reply to post by hawkiye
You repeat the lie that ethanol could not survive without subsidies.
Link to where I said that? Quote me please...
I did not misunderstand subsidies apparently you do not even know what the term means.
If corn ethanol is yielding 0.9:1 energy return it has to be subsidized, yes/no?
I didn't say it was, I said much of the data and much of the practice were offering those returns. However, I also stated that current returns are
1.5:1, which requires no subsidy.
Anyway, your point is quite moot, because the subsidy for corn being lifted (which doesn't actually fully go away until december this year) is a win
for everyone. The industry was an abysmal failure and we won't see the repercussions for time to come.
What the industry doesn’t want to see, however, is an end to a separate tax credit for ethanol made not from corn but non-foodstuffs like
switchgrass, wood chips and even the leaves and stalks of corn.
Known as cellulosic ethanol,...
The industry earlier this month asked Congress to extend that credit, set to expire on Dec. 31. 2012, for five years but lawmakers did not act before
recessing last week.
Ethanol producers in Brazil have seen a tariff on their product of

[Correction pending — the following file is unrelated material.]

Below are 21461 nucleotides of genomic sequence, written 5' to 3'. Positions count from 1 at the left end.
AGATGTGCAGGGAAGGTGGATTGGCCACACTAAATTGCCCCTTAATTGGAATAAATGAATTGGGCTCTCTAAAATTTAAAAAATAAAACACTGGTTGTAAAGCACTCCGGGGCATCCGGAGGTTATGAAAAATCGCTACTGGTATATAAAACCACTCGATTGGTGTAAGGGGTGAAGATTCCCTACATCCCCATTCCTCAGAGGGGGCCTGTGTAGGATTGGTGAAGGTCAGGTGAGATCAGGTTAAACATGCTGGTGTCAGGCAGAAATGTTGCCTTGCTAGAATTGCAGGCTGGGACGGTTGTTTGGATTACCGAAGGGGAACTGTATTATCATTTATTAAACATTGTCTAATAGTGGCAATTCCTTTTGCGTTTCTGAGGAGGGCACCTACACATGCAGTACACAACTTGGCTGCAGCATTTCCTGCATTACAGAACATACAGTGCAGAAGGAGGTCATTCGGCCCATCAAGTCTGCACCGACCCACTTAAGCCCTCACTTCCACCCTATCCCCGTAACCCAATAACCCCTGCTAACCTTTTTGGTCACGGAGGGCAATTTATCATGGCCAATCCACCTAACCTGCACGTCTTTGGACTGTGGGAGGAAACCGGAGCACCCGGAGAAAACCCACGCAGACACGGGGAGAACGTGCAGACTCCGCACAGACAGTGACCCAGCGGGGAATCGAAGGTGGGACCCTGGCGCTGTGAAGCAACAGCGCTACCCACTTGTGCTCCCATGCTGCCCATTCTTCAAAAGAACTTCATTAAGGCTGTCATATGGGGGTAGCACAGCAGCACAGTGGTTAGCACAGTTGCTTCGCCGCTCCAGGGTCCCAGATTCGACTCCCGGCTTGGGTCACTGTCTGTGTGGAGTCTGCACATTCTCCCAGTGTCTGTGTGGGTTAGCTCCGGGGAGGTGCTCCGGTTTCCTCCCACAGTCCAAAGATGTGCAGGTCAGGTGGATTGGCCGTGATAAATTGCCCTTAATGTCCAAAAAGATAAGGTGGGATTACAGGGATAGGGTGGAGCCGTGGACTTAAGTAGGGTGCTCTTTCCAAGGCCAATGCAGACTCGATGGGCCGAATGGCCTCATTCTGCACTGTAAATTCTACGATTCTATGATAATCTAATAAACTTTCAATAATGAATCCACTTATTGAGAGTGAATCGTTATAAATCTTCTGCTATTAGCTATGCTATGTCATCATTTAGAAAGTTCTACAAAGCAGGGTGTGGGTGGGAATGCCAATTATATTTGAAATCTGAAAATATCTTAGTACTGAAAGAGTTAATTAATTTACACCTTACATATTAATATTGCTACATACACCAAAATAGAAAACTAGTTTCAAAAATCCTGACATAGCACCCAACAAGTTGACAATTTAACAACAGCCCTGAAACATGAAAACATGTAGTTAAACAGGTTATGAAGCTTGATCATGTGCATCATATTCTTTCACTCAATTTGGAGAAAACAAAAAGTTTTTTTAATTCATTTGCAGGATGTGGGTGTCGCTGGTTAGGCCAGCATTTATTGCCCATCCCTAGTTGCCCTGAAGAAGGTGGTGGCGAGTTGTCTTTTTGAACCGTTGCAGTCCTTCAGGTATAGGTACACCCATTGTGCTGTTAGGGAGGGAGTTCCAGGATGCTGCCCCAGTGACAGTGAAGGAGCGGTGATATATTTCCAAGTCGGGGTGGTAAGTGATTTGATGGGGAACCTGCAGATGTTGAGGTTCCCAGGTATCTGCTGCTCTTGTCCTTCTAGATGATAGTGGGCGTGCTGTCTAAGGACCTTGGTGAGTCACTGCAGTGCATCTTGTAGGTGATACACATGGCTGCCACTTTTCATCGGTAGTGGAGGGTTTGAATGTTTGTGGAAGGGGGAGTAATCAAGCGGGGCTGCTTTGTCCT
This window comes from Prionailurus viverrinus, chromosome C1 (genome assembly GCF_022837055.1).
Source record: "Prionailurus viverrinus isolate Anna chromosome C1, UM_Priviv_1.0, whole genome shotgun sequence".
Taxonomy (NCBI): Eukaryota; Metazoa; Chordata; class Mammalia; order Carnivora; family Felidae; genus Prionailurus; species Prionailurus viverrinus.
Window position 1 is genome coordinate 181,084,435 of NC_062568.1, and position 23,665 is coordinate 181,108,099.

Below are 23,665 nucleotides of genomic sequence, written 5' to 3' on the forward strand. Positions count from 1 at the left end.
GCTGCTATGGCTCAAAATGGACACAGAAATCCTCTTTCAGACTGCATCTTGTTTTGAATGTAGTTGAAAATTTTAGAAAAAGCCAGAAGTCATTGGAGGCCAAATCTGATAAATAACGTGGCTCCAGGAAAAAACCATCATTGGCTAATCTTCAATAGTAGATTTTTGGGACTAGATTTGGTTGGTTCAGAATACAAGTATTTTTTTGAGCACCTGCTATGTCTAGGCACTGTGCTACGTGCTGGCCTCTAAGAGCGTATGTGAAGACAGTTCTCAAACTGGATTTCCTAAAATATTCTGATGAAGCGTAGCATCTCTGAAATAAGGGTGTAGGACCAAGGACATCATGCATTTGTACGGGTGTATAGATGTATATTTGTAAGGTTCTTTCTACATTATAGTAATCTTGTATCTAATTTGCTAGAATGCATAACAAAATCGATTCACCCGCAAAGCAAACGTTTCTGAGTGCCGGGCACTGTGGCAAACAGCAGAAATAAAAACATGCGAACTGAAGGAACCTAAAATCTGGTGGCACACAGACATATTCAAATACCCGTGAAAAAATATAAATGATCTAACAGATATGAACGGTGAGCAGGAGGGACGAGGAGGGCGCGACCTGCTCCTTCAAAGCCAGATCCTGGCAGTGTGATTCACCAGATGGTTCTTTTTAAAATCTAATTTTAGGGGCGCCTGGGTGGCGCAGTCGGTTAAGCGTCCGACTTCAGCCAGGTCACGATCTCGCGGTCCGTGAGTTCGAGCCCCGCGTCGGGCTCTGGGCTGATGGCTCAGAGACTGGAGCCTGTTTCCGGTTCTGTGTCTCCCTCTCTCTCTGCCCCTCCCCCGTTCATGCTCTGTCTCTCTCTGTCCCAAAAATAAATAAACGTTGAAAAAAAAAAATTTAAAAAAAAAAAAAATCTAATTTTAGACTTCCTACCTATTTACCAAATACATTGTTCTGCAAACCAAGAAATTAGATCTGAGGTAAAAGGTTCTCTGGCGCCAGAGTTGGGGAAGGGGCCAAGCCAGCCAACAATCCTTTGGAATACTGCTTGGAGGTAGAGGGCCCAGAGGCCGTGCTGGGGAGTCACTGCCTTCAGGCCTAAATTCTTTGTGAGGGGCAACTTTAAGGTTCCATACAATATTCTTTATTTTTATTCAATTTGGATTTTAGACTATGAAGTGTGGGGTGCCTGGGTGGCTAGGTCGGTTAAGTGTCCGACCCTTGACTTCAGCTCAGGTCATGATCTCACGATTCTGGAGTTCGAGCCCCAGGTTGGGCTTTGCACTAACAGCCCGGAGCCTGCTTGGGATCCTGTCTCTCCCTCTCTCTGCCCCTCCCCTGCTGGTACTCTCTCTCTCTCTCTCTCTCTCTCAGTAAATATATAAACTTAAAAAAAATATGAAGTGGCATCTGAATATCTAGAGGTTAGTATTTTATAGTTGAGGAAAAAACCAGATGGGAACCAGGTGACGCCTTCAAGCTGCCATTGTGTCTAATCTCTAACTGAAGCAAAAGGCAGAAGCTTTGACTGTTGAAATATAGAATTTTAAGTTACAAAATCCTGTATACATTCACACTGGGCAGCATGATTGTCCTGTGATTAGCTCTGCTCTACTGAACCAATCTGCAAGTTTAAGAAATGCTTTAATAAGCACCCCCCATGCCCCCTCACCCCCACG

Now that it's gone, (and if it stays gone) where do you see the corn-ethanol industry in the US going?
Unfortunately, it has to stay around by law:
By law, 13 billion gallons of biofuel must be produced in the US this year. The country's Renewable
Fuel Standard, as the law is known, was designed to reduce greenhouse gas emissions and dependence on imported oil.
, but if it's not profitable
(no subsidies) than it is only going to increase food costs for the producers to make up for the lost
And, as I said before, if the net-energy returns are below 0.9:1 or less, than it is technically getting subsidized no matter what (in a energy
sense). Technically, it will be subsidized by the purchase of the oil products used to grow it.
So, I never said it couldn't survive without subsidies. And because it's mandated by law to exist, the chances are slim of that happening. But without
that law, I wouldn't hold my breath on the industry staying afloat. Now, I've sort of said it... Maybe you will quote me on that because I didn't say
anything in that regard earlier.
edit on 3-11-2012 by boncho because: (no reason given)